Tuesday, 12 February 2013
Seeing Things Differently
By Mickey Rogers of This, That and the Other
I’m a very lucky guy for I’m married to a wonderful lady. In fact, after 28 years of marriage, I can still truthfully state that she is the most wonderful person I’ve ever had the pleasure of meeting.
However, with that being said, it is true that Bev and I don’t always see eye to eye on certain things.
For example, she likes to run the car until the gas gauge is on fumes. The other night, as we drove home in the dark, dampness and 19-degree temperature, I noticed that we had an estimated seven miles worth of gasoline left. Upon spying a station on the left side of the road, I strongly suggested that she stop for fuel.
“It’s two cents a gallon cheaper in town,” Bev replied as she drove past the filling station.
“Yeah, but it’s five miles to town,” I said. “You’re going to run out of gas before we can get there.”
“No problem,” she explained. “The last 600 feet are downhill.” (example one of Bev’s humor).
For my part, I start looking for a gas station when there’s a quarter of a tank left. Evidently my wife loves to live dangerously.
Being a structured fellow, I like to lay out a detailed plan before acting. If we are taking a trip, I want to draw a map, put the data into the GPS, decide where we will take breaks and fill the tank with gas.
On the other hand, Bev prefers to hop into the car and deal with the situation while we are in route.
There are differences of taste when it comes to watching TV. Murder mysteries and mushy romantic films top her list while I prefer historical shows, biographies and “oldie moldy” films. Luckily, we have two TV sets.
Both of us like to get out of the house and do fun activities. The problem is that when I’ve had enough fun for one day, she has just begun to warm up.
Many years ago her sister and family came to town. All of us thought it was a good idea to go to the state fair. After about three hours there, the kids began to complain. The sisters ignored their pleas.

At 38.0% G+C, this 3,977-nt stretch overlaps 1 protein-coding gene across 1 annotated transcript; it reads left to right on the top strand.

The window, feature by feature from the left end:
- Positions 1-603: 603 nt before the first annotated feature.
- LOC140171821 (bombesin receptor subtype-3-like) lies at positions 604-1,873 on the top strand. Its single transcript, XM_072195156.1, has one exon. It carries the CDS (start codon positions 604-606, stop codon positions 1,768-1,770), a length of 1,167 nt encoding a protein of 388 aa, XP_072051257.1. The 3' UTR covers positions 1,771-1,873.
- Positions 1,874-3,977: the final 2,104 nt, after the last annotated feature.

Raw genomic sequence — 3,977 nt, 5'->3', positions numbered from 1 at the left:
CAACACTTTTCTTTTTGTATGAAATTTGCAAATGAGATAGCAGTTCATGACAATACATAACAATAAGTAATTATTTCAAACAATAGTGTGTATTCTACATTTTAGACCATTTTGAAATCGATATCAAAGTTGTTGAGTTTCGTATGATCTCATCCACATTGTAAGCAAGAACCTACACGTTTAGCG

About an hour later, my brother-in-law and I urged them to call it a day but we had about as much success as had the kids. I’m surprised that the last fair official didn’t hand us the keys and ask us to lock up whenever we finally decided to leave.
Bev would be a perfect farm wife; she goes to bed at 9:30 or 10 o’clock and then gets up with the chickens. I like to putter around to at least midnight before calling it a day.
Once I paid dearly for that attitude. Many years ago, the weather forecaster stated that we had a 100 percent chance of getting an overnight snowstorm. High winds, frigid temperatures and at least eight inches of snow were heading our way. Since we were both teachers, I figured that a snow day was guaranteed.
As usual, at 10 o’clock Bev went to bed. Like a happy child, I stayed up until 4AM watching TV, playing on the computer and reading.
Two hours later, my better half shook me and said, “Get up!”
“Why would I want to get up this early?”
“Look outside,” was her simple reply.
As the experts had predicted, we got the high winds and the frigid temperatures. Unfortunately, however, there was no snow. Needless to say, that was a very long workday.
Shopping is more than a necessary evil for Bev; it is also a pleasurable pastime. She can spend more time shopping for a pair of boots than I would for an entire wardrobe. My motto is, “Get into the store, find what you’re looking for, buy it and hurry home to see the football game.”
Speaking of sports, Bev can tolerate watching no more than one football game per day. On New Year’s Day, she usually disappears immediately after lunch while my friends and I continue to view game after game after game.
Once, she berated me for eating lunch too quickly. The problem was that I was missing an important football game. Rushing from the table with a sandwich in one hand and a cold drink in the other, I turned on the TV set and settled into my recliner. A few minutes later Bev popped her head through the doorway.
“What quarter is it?” she asked.
“The game is half way through the second quarter,” I replied.
“What’s the score?” she inquired.
“It’s nothing to nothing.”
“See, you didn’t need to rush,” my wonderful wife said. “You didn’t miss a thing.” (example two of Bev’s humor).
Being a gentleman, I did not give in to the urge to throw my sandwich at her.
So as you can see, we are different in many ways. Yet (knock on wood) the marriage works. As the French would say, “Vive la difference.”
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